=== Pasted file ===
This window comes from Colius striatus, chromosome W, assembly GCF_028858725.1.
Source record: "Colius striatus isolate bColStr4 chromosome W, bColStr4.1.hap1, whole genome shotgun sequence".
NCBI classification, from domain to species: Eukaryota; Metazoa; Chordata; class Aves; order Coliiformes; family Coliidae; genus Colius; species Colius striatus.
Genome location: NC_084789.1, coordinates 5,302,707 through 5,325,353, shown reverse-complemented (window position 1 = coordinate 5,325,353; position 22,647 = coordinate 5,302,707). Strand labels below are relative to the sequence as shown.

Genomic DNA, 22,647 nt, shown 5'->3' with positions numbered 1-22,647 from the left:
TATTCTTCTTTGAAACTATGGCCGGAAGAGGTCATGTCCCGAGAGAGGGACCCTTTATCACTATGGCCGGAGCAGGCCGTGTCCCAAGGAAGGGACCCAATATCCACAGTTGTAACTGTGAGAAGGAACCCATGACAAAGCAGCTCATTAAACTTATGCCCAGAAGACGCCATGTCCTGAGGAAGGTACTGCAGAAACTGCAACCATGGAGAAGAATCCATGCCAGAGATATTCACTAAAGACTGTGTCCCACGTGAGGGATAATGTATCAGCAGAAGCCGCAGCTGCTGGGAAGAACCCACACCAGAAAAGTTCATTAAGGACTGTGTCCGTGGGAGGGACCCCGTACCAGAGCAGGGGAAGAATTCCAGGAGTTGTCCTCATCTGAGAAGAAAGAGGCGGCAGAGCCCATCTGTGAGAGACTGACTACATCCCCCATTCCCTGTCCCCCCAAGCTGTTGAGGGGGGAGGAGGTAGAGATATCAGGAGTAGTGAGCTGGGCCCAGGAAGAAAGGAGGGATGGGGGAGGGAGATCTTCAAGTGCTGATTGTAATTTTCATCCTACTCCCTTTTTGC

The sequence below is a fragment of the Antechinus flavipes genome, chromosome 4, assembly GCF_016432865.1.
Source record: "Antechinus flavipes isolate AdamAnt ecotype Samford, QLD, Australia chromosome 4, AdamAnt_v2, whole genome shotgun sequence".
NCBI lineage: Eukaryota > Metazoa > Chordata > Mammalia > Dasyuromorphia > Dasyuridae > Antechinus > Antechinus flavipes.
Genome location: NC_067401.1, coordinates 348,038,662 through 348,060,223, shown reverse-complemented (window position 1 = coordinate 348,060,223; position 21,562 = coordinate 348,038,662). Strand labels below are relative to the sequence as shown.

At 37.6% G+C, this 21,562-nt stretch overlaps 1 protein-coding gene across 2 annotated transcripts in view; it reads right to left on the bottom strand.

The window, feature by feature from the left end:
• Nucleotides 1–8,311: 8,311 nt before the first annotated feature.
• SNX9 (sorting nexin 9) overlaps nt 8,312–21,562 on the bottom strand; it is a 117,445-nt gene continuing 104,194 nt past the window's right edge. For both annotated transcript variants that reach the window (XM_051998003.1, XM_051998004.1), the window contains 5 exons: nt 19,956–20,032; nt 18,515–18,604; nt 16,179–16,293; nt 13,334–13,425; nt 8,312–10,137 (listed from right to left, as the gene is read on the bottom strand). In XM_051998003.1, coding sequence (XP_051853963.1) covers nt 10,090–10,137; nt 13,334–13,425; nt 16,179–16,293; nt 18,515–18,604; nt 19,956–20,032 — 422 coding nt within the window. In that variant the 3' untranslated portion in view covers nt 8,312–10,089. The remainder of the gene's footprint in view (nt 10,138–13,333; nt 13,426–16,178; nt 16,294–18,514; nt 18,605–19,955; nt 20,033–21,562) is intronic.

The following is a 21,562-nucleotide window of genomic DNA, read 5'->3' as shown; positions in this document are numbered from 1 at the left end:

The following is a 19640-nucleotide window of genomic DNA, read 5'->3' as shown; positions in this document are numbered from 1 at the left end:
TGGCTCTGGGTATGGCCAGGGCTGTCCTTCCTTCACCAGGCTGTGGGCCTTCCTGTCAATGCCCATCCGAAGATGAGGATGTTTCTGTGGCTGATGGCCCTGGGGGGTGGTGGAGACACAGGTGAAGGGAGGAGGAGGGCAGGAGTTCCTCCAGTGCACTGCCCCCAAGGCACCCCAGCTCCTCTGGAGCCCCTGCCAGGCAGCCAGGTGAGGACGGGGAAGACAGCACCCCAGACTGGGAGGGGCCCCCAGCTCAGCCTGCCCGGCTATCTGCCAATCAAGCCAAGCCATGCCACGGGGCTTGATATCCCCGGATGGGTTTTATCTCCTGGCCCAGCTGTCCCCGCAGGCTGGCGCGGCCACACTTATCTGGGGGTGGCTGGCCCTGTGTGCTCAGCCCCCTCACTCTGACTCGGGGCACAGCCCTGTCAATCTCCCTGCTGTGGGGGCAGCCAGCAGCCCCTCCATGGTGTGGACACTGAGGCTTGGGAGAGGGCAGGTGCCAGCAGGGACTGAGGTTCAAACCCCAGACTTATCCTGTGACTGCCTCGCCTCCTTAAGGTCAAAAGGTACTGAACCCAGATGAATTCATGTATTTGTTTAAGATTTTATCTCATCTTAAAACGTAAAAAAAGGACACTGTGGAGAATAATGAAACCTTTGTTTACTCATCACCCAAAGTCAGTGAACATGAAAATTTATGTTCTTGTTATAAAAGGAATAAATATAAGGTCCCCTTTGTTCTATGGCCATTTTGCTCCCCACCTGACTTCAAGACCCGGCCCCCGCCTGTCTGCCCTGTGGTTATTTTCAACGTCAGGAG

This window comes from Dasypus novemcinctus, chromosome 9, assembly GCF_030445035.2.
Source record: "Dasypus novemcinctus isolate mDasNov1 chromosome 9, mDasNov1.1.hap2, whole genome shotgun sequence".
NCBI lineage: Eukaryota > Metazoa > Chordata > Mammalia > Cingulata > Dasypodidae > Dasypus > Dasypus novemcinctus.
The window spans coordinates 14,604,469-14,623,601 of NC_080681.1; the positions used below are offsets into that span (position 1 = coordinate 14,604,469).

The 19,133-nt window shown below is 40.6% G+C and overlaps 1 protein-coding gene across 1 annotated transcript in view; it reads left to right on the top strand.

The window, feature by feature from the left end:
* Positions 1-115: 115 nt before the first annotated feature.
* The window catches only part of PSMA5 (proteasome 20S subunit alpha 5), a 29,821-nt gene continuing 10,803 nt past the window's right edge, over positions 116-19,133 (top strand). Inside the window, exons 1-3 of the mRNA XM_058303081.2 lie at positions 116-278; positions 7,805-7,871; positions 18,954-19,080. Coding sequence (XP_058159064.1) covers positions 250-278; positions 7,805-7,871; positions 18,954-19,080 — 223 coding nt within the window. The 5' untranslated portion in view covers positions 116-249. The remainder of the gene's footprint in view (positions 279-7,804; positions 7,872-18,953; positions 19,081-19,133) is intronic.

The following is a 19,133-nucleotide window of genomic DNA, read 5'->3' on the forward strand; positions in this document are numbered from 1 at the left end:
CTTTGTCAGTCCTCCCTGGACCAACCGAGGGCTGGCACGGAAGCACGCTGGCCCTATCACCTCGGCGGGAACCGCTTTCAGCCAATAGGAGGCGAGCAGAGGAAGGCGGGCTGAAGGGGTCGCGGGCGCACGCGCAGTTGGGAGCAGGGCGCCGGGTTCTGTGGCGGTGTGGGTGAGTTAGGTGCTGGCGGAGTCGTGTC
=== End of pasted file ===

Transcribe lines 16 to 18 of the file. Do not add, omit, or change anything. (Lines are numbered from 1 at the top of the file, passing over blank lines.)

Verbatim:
The following is a 19640-nucleotide window of genomic DNA, read 5'->3' as shown; positions in this document are numbered from 1 at the left end:
TGGCTCTGGGTATGGCCAGGGCTGTCCTTCCTTCACCAGGCTGTGGGCCTTCCTGTCAATGCCCATCCGAAGATGAGGATGTTTCTGTGGCTGATGGCCCTGGGGGGTGGTGGAGACACAGGTGAAGGGAGGAGGAGGGCAGGAGTTCCTCCAGTGCACTGCCCCCAAGGCACCCCAGCTCCTCTGGAGCCCCTGCCAGGCAGCCAGGTGAGGACGGGGAAGACAGCACCCCAGACTGGGAGGGGCCCCCAGCTCAGCCTGCCCGGCTATCTGCCAATCAAGCCAAGCCATGCCACGGGGCTTGATATCCCCGGATGGGTTTTATCTCCTGGCCCAGCTGTCCCCGCAGGCTGGCGCGGCCACACTTATCTGGGGGTGGCTGGCCCTGTGTGCTCAGCCCCCTCACTCTGACTCGGGGCACAGCCCTGTCAATCTCCCTGCTGTGGGGGCAGCCAGCAGCCCCTCCATGGTGTGGACACTGAGGCTTGGGAGAGGGCAGGTGCCAGCAGGGACTGAGGTTCAAACCCCAGACTTATCCTGTGACTGCCTCGCCTCCTTAAGGTCAAAAGGTACTGAACCCAGATGAATTCATGTATTTGTTTAAGATTTTATCTCATCTTAAAACGTAAAAAAAGGACACTGTGGAGAATAATGAAACCTTTGTTTACTCATCACCCAAAGTCAGTGAACATGAAAATTTATGTTCTTGTTATAAAAGGAATAAATATAAGGTCCCCTTTGTTCTATGGCCATTTTGCTCCCCACCTGACTTCAAGACCCGGCCCCCGCCTGTCTGCCCTGTGGTTATTTTCAACGTCAGGAG

This window comes from Dasypus novemcinctus, chromosome 9, assembly GCF_030445035.2.